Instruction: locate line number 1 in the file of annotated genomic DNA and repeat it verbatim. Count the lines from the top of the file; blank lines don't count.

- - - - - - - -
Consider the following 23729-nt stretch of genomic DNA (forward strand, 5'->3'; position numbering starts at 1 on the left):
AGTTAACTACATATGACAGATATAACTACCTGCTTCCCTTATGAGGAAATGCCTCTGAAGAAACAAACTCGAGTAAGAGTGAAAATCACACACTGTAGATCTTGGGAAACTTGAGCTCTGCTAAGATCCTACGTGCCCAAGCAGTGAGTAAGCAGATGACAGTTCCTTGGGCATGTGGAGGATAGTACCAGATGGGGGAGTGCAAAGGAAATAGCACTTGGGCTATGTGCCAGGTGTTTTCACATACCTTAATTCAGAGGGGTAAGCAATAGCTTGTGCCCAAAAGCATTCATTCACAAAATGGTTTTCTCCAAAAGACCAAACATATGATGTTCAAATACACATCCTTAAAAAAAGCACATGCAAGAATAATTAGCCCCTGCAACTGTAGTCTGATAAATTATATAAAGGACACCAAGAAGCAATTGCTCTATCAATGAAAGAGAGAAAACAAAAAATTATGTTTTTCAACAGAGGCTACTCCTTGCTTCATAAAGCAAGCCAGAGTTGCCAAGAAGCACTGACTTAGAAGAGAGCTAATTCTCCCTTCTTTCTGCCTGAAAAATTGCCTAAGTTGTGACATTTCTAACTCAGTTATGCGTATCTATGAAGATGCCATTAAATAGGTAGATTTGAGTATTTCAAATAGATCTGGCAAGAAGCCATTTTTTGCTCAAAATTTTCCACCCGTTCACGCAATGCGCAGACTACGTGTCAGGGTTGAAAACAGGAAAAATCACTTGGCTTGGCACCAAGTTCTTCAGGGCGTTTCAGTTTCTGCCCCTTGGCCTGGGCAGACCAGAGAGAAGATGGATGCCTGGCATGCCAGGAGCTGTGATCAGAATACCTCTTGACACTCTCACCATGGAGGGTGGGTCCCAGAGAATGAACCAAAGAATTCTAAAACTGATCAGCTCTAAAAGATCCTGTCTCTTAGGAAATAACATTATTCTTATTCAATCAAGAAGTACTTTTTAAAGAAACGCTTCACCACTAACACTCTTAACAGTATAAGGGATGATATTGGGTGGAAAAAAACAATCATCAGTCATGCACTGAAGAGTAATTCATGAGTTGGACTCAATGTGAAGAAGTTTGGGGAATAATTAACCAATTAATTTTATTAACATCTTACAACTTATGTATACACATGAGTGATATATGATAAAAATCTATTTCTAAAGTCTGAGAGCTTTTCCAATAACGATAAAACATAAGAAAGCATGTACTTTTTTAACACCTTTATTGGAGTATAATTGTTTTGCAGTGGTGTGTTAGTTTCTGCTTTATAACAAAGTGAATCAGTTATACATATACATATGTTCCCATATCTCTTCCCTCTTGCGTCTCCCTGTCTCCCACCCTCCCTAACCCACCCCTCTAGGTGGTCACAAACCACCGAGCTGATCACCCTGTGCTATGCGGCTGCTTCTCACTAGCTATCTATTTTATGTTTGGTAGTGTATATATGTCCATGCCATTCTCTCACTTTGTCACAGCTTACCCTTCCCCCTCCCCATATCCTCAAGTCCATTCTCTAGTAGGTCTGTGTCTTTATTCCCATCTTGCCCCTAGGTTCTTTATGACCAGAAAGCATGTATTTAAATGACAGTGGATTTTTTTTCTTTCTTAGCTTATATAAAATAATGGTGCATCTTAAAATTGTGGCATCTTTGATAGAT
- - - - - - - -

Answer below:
Consider the following 23729-nt stretch of genomic DNA (forward strand, 5'->3'; position numbering starts at 1 on the left):